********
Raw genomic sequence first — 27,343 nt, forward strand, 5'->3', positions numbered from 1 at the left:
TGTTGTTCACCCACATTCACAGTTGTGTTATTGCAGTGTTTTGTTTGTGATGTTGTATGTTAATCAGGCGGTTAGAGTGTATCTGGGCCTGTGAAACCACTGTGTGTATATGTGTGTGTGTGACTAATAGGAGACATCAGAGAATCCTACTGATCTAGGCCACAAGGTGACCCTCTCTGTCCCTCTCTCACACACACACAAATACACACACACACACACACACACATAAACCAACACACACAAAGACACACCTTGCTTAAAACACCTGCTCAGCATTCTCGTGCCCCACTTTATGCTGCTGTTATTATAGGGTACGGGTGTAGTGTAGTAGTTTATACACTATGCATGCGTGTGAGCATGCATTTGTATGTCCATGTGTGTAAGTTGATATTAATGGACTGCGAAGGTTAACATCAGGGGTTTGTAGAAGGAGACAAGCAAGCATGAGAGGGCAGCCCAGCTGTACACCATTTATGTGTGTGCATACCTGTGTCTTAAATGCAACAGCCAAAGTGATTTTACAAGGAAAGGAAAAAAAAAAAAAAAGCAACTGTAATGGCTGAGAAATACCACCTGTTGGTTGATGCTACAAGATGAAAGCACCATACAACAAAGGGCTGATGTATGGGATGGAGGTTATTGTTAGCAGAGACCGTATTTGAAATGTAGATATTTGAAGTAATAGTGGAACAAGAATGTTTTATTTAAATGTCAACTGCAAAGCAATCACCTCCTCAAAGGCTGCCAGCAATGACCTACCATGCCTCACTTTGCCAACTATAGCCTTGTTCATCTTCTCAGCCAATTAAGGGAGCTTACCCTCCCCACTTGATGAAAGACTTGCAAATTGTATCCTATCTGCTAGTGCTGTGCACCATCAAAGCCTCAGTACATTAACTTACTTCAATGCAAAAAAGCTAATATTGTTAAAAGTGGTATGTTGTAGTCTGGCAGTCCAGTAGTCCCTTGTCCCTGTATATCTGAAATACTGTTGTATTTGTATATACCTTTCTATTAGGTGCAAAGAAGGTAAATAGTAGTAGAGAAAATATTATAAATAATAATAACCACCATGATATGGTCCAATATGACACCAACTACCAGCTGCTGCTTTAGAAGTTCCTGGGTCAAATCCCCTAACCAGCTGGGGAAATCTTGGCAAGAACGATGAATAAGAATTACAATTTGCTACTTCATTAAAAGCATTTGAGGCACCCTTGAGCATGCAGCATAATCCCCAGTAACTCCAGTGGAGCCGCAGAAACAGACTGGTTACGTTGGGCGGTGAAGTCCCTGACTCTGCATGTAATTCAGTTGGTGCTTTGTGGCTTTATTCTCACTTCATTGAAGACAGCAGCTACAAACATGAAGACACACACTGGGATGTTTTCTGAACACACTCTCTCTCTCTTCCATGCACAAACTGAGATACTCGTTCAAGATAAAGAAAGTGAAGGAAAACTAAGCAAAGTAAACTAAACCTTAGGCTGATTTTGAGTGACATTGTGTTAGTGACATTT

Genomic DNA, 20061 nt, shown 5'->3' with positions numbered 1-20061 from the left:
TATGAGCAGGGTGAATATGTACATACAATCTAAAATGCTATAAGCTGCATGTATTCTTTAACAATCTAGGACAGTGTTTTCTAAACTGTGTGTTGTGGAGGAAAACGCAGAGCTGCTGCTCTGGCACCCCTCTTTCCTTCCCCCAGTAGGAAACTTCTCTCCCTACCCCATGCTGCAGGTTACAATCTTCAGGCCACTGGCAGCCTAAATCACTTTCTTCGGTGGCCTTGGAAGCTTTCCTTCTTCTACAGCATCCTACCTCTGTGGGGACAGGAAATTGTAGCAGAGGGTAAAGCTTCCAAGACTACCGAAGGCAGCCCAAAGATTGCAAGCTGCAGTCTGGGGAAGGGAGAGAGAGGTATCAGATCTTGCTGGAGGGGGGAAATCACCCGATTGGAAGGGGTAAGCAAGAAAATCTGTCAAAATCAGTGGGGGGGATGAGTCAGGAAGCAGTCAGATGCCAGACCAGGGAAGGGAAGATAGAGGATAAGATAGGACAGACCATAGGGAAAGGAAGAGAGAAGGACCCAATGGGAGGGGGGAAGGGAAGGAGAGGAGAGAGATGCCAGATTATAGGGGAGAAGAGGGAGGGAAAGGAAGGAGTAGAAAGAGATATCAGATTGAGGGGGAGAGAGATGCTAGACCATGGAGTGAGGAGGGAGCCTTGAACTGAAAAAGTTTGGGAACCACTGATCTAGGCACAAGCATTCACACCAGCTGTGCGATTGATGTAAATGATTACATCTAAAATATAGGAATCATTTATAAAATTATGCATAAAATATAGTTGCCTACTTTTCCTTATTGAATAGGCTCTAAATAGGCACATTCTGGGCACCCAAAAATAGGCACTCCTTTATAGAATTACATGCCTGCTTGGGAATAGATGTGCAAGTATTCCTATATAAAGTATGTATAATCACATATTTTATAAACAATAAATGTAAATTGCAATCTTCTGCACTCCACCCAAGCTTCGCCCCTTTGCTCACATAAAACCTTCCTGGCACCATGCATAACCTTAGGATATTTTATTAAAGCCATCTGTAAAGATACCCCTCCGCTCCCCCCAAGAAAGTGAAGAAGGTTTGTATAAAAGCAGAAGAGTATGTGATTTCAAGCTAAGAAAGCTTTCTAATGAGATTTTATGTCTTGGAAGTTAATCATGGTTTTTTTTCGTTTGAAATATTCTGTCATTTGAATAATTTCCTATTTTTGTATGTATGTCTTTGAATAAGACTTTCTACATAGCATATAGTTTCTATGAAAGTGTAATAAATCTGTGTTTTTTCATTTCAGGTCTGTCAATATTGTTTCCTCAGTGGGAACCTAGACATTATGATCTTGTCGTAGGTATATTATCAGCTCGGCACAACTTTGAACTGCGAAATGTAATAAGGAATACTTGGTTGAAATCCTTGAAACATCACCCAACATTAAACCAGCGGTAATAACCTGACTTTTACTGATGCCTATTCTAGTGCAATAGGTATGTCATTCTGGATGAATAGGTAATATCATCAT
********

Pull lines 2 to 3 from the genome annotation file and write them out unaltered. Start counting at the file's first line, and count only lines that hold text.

TGTTGTTCACCCACATTCACAGTTGTGTTATTGCAGTGTTTTGTTTGTGATGTTGTATGTTAATCAGGCGGTTAGAGTGTATCTGGGCCTGTGAAACCACTGTGTGTATATGTGTGTGTGTGACTAATAGGAGACATCAGAGAATCCTACTGATCTAGGCCACAAGGTGACCCTCTCTGTCCCTCTCTCACACACACACAAATACACACACACACACACACACACATAAACCAACACACACAAAGACACACCTTGCTTAAAACACCTGCTCAGCATTCTCGTGCCCCACTTTATGCTGCTGTTATTATAGGGTACGGGTGTAGTGTAGTAGTTTATACACTATGCATGCGTGTGAGCATGCATTTGTATGTCCATGTGTGTAAGTTGATATTAATGGACTGCGAAGGTTAACATCAGGGGTTTGTAGAAGGAGACAAGCAAGCATGAGAGGGCAGCCCAGCTGTACACCATTTATGTGTGTGCATACCTGTGTCTTAAATGCAACAGCCAAAGTGATTTTACAAGGAAAGGAAAAAAAAAAAAAAAGCAACTGTAATGGCTGAGAAATACCACCTGTTGGTTGATGCTACAAGATGAAAGCACCATACAACAAAGGGCTGATGTATGGGATGGAGGTTATTGTTAGCAGAGACCGTATTTGAAATGTAGATATTTGAAGTAATAGTGGAACAAGAATGTTTTATTTAAATGTCAACTGCAAAGCAATCACCTCCTCAAAGGCTGCCAGCAATGACCTACCATGCCTCACTTTGCCAACTATAGCCTTGTTCATCTTCTCAGCCAATTAAGGGAGCTTACCCTCCCCACTTGATGAAAGACTTGCAAATTGTATCCTATCTGCTAGTGCTGTGCACCATCAAAGCCTCAGTACATTAACTTACTTCAATGCAAAAAAGCTAATATTGTTAAAAGTGGTATGTTGTAGTCTGGCAGTCCAGTAGTCCCTTGTCCCTGTATATCTGAAATACTGTTGTATTTGTATATACCTTTCTATTAGGTGCAAAGAAGGTAAATAGTAGTAGAGAAAATATTATAAATAATAATAACCACCATGATATGGTCCAATATGACACCAACTACCAGCTGCTGCTTTAGAAGTTCCTGGGTCAAATCCCCTAACCAGCTGGGGAAATCTTGGCAAGAACGATGAATAAGAATTACAATTTGCTACTTCATTAAAAGCATTTGAGGCACCCTTGAGCATGCAGCATAATCCCCAGTAACTCCAGTGGAGCCGCAGAAACAGACTGGTTACGTTGGGCGGTGAAGTCCCTGACTCTGCATGTAATTCAGTTGGTGCTTTGTGGCTTTATTCTCACTTCATTGAAGACAGCAGCTACAAACATGAAGACACACACTGGGATGTTTTCTGAACACACTCTCTCTCTCTTCCATGCACAAACTGAGATACTCGTTCAAGATAAAGAAAGTGAAGGAAAACTAAGCAAAGTAAACTAAACCTTAGGCTGATTTTGAGTGACATTGTGTTAGTGACATTT

Genomic DNA, 20061 nt, shown 5'->3' with positions numbered 1-20061 from the left: